Q.  Why closing techniques are counter-productive?

99% of closing techniques are actually counter-productive. The reason for this is they make the customer feel uncomfortable. Anytime we try to move faster than the customer is ready for it will feel like pressure to them.  Most closing techniques attempt to corner a prospect and lock them into a decision.  This actually damages the relationship. And interestingly, the data shows that it’s also less effective.  In a study of B2B buyers six closing techniques were tested for their impact on buyer trust. The techniques tested were: Techniques tested: Assumptive, Yes set, Model/Example, Reciprocity, If-Then and Impending Event.  In every case the sales technique proved to damage trust. And predictably, the most manipulative techniques damaged trust the most. This is really the root cause of no commitment being asked for in 50-90 percent of encounters. Sales professionals intuitively know that they are manipulative and will damage trust, and since they don’t know of another way to advance the sale, they do nothing.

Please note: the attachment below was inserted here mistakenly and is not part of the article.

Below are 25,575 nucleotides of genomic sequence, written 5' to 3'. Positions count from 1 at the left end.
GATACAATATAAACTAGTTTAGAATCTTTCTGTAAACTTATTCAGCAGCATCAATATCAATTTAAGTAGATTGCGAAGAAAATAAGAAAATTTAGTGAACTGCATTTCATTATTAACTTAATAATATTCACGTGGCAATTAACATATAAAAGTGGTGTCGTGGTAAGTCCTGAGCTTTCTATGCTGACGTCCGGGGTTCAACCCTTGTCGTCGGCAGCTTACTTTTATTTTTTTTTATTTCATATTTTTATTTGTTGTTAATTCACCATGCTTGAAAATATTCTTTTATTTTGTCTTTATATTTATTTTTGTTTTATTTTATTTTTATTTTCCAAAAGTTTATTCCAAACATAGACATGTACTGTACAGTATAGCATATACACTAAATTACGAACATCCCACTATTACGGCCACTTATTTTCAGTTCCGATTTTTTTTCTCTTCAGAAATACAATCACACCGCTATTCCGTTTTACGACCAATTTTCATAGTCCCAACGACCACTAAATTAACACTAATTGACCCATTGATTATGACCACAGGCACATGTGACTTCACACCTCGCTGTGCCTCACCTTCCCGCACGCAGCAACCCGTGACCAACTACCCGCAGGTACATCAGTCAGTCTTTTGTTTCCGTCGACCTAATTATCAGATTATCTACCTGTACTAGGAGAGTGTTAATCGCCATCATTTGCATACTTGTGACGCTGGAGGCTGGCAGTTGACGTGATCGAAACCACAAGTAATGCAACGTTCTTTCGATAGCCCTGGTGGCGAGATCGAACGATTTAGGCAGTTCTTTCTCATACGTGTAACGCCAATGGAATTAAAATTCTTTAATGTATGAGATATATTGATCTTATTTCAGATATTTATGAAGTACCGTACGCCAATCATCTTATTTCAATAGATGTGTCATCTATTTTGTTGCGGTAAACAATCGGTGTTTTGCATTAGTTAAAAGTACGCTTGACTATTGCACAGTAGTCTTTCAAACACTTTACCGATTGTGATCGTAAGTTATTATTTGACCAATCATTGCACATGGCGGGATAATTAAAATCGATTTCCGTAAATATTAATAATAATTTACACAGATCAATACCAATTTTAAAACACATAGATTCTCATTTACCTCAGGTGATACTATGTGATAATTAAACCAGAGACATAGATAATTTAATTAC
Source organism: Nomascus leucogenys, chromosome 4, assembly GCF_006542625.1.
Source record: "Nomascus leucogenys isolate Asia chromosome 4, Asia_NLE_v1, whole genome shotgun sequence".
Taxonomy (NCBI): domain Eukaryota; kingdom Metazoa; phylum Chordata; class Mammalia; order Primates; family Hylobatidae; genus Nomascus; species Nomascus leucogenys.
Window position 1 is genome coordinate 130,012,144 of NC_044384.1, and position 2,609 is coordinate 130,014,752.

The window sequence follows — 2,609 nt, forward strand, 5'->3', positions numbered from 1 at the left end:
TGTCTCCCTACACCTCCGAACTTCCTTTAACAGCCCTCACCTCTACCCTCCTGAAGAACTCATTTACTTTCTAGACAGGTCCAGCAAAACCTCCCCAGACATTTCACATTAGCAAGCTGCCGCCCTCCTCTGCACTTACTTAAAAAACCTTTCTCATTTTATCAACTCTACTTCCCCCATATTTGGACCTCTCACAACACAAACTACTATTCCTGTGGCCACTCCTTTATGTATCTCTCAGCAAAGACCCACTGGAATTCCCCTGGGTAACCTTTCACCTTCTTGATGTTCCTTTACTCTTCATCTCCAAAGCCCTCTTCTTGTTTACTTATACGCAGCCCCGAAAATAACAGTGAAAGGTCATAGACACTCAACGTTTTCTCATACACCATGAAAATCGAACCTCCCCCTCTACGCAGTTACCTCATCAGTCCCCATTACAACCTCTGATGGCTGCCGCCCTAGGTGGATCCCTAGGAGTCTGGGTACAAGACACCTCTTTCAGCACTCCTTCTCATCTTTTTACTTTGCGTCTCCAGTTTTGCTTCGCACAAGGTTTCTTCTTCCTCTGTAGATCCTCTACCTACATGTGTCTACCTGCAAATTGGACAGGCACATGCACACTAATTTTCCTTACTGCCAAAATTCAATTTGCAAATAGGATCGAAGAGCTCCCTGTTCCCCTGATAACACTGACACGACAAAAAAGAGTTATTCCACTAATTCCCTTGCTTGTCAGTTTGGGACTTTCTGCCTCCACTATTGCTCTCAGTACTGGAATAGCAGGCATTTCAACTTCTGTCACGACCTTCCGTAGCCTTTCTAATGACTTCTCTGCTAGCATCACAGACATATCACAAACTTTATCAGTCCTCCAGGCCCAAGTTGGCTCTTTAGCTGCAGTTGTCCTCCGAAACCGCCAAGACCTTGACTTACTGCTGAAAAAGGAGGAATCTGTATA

Q.  How can reps addicted to closing gambits change their habits?

I never really met a salesperson who was addicted to closing techniques.  True sales professionals are constantly seeking improvement.  So when presented with the facts about closing I find they are all too happy to upgrade their closing method to one that is non-confrontational and much more successful.

Q.  Why do you think the two-questions of The Perfect Close is so effective?

The Perfect Close questions are the best practice for closing sales because they always move the sale forward.  And regardless of the answers it leaves both the rep and the customer on emotionally higher ground. Even brand new reps report that the questions are 90-95% effective in moving the sale forward on each encounter.

Q.  Is it possible to make the act of closure be a process?  If so, what are the steps?

Closing is absolutely a process. However, most of the process happens before the face-to-face encounter. The process looks something like this:

  • Research Your Client
  • Determine Your Value Proposition
  • Define The Questions You Will Ask
  • Identify The Advances You Will Ask For
  • Bring Unexpected Value
  • Create An Agenda With Action Items & Next Steps
  • Prepare Your Mindset
  • At the Appropriate Time Ask For Your Planned Advances Using The Perfect Close

All but the last step here happens before the meeting as you prepare. When you’re prepared, the actual step of asking for the advance straightforward and easy.